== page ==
Today, chefs use edible flowers in the strangest places, such as ice creams and sorbets, while soups and salads are more commonly seen.Â For home cooks, the best source of these delectable morsels is your own garden, ensuring the lack of pesticides and fertilizers that can render the petals inedible.
You will find amazing uses suggested here and we hope you enjoy the garden to table freshness that edible flowers provide.
Anise hyssop: Lilac-colored blossoms. Strong anise-licorice taste. Sweet and tasty. Flavor similar to root beer. Great in salads, sweet pastries, butter cookies and as a garnish. Leaves can be used to make tea.
Bachelor’s buttons: Blue blossoms with fuzzy silver-gray leaves. Bland taste.
Bergamot: Red, pink, white and violet flowers. Perfumy, tea-like taste. Goes nicely with peach desserts.
Borage: Large blue flowers. Cucumber-like flavor. Great in salads, dips, fruit compotes and candied for desserts. also known as anchusa.
Calendula: Yellow or gold flowers. Slightly green, tangy, peppery taste.. Nice with corn muffins.
Carnations: Pink, yellow, white or red flowers. Bland and sometimes bitter flavor.
Chives: Lavender flowers. Mild onion flavor.
Chrysanthemums: White, yellow, orange, red, pink and purple flowers. Each color has a different flavor, some strong and bitter.
Daisies: White with yellow centers. Mild flavor.
Dandelions: Yellow. Bitter flavor.
Day lilies: Many shades of orange and yellow. Slightly sweet, nut-like flavor. A cross between asparagus and zucchini. Interesting with pasta and mushrooms.
Dianthus: Red, pink or white flowers. Little flavor. Pink variety spicy, like cloves.
Geraniums (scented): Pink, red, white or purple flowers. Flavored leaves (rose, lemon, mint, apple and nutmeg). May be slightly sour or bitter. A nice addition to cake batter.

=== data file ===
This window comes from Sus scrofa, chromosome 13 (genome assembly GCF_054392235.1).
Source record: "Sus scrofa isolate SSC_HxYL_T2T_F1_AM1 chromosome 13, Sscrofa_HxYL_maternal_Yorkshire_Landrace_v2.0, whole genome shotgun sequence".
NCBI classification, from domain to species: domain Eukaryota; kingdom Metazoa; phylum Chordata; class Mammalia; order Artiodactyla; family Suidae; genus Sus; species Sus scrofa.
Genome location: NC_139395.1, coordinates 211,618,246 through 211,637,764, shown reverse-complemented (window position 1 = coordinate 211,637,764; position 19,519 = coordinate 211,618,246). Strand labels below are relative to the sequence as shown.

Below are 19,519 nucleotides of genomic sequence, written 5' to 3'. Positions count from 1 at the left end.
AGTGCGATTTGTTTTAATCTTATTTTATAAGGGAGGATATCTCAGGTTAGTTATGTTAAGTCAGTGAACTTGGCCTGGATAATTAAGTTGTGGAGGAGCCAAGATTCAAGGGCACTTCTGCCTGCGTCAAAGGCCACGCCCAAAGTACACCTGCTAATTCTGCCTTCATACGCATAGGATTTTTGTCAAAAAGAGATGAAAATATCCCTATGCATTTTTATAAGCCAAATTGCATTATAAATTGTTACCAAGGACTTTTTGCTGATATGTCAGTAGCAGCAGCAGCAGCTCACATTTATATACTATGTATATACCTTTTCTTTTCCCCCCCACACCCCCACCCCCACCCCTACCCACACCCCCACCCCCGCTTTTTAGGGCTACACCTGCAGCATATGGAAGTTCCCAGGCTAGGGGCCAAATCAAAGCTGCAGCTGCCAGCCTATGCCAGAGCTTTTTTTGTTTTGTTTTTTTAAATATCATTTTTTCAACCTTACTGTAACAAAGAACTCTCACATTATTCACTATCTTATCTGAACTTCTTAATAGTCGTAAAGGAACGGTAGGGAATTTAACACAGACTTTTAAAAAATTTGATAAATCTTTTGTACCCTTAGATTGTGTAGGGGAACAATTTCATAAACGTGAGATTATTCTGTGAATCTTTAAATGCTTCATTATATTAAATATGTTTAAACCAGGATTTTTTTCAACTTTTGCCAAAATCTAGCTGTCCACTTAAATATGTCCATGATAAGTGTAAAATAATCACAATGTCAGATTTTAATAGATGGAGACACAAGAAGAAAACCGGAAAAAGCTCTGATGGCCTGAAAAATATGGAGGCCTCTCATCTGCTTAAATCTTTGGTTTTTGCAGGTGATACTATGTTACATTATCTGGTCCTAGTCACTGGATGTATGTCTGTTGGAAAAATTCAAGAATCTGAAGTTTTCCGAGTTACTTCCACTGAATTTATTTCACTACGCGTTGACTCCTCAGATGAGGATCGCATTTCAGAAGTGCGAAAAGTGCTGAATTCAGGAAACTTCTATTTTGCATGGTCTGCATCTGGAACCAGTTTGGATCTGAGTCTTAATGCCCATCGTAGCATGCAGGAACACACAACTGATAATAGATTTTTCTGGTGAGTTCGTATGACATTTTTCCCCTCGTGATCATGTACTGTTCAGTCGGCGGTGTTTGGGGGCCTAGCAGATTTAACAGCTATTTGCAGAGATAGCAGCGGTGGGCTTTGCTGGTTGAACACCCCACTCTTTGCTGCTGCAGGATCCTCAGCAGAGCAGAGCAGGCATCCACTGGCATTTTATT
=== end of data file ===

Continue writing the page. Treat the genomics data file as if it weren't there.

Herb flowers: Most popular are chives, rosemary, thyme, oregano, marjoram, basil, onion, garlic, cilantro and sage. Recommended for salads, atop vegetables, and as a pizza topping.
Johnny jump-ups: Violet, mauve, yellow and white flowers. Light winter-green flavor. Great in salads and as garnish for pastry and desserts.
Lavender: Purplish flowers. Lemon flavor. Excellent in cream for desserts.
Lilacs: White, violet, blue, pink, white, yellow and magenta flowers. Light floral flavor. Can be slightly bitter.
Lovage: Yellow and white flowers. Mild celery flavor.
Marigolds: Yellow, orange and gold flowers. Mild peppery taste. Some varieties less intense and bitter. Others citrusy and milder. Goes well with mushroom salad.
Mustards: Bright yellow flowers. Hot, pungent mustard flavor. Great in salads.
Nasturtiums: Rainbow of colors. Piquant, like watercress. Great in salads, salsas, compound butters, vinaigrettes, grilled dishes and stuffed with guacamole.
Pansies: Blue, orange and purple flowers. Mild flavor. great as a garnish, in salads and for candying.
Rocket or Arugula: White with red and pink veins. Less piquant. Smoky, nutty flavor. Superb in spring salads.
Rose petals: White, yellow, orange, pink and red flowers. Sweet to bitter. Red flowers have a mineral flavor. Lighter colored varieties are more delicate in taste. Great in jams, sugars, vinegars, syrups, jellies and teas.
Safflower: Orange flowers. Slightly bitter in taste. Good in salads, cooked in rice or added to pasta as a garnish.
Squash: Orange and yellow flowers. Vegetable flavor with the mild taste of raw squash. Great for stuffing, frying or sauteing when whole. cut into julienne for pancakes, omelets, soups and salad.
Tulips: Wide variety of colors. Little flavor, slightly sweet or bitter.
Violets:Purple flowers. Mild taste (except viola odorata, which is sweet). Excellent for candying and as garnishes for desserts and tea sandwiches. Good in salads.